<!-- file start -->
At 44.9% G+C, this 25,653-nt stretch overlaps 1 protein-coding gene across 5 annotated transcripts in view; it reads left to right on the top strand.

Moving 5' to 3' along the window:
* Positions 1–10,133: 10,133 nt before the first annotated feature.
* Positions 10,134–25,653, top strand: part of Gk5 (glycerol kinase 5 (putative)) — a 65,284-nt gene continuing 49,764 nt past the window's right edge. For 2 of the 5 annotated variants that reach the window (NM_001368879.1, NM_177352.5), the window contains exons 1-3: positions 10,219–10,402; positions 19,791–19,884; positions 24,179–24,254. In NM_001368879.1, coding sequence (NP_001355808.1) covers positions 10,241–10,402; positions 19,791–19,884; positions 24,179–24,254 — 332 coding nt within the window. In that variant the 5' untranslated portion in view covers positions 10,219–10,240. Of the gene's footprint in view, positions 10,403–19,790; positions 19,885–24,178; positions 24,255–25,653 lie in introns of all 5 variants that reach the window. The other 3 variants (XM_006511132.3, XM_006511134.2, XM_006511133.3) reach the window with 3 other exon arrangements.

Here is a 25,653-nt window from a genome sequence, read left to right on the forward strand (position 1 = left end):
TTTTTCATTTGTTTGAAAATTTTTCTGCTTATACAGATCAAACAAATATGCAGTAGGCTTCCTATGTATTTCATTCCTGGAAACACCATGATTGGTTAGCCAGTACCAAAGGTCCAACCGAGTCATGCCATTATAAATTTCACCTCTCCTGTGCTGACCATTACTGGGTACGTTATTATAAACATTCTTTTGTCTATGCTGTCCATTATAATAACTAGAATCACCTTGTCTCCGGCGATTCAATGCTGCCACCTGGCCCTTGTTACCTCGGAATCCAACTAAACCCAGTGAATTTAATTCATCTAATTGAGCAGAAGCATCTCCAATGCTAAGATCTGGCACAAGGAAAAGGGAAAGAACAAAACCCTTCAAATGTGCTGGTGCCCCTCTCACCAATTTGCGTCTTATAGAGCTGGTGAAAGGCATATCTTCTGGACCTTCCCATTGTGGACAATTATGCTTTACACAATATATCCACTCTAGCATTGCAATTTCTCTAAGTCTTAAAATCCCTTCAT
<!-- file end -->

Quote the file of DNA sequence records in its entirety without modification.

At 44.9% G+C, this 25,653-nt stretch overlaps 1 protein-coding gene across 5 annotated transcripts in view; it reads left to right on the top strand.

Moving 5' to 3' along the window:
* Positions 1–10,133: 10,133 nt before the first annotated feature.
* Positions 10,134–25,653, top strand: part of Gk5 (glycerol kinase 5 (putative)) — a 65,284-nt gene continuing 49,764 nt past the window's right edge. For 2 of the 5 annotated variants that reach the window (NM_001368879.1, NM_177352.5), the window contains exons 1-3: positions 10,219–10,402; positions 19,791–19,884; positions 24,179–24,254. In NM_001368879.1, coding sequence (NP_001355808.1) covers positions 10,241–10,402; positions 19,791–19,884; positions 24,179–24,254 — 332 coding nt within the window. In that variant the 5' untranslated portion in view covers positions 10,219–10,240. Of the gene's footprint in view, positions 10,403–19,790; positions 19,885–24,178; positions 24,255–25,653 lie in introns of all 5 variants that reach the window. The other 3 variants (XM_006511132.3, XM_006511134.2, XM_006511133.3) reach the window with 3 other exon arrangements.

Here is a 25,653-nt window from a genome sequence, read left to right on the forward strand (position 1 = left end):
TTTTTCATTTGTTTGAAAATTTTTCTGCTTATACAGATCAAACAAATATGCAGTAGGCTTCCTATGTATTTCATTCCTGGAAACACCATGATTGGTTAGCCAGTACCAAAGGTCCAACCGAGTCATGCCATTATAAATTTCACCTCTCCTGTGCTGACCATTACTGGGTACGTTATTATAAACATTCTTTTGTCTATGCTGTCCATTATAATAACTAGAATCACCTTGTCTCCGGCGATTCAATGCTGCCACCTGGCCCTTGTTACCTCGGAATCCAACTAAACCCAGTGAATTTAATTCATCTAATTGAGCAGAAGCATCTCCAATGCTAAGATCTGGCACAAGGAAAAGGGAAAGAACAAAACCCTTCAAATGTGCTGGTGCCCCTCTCACCAATTTGCGTCTTATAGAGCTGGTGAAAGGCATATCTTCTGGACCTTCCCATTGTGGACAATTATGCTTTACACAATATATCCACTCTAGCATTGCAATTTCTCTAAGTCTTAAAATCCCTTCAT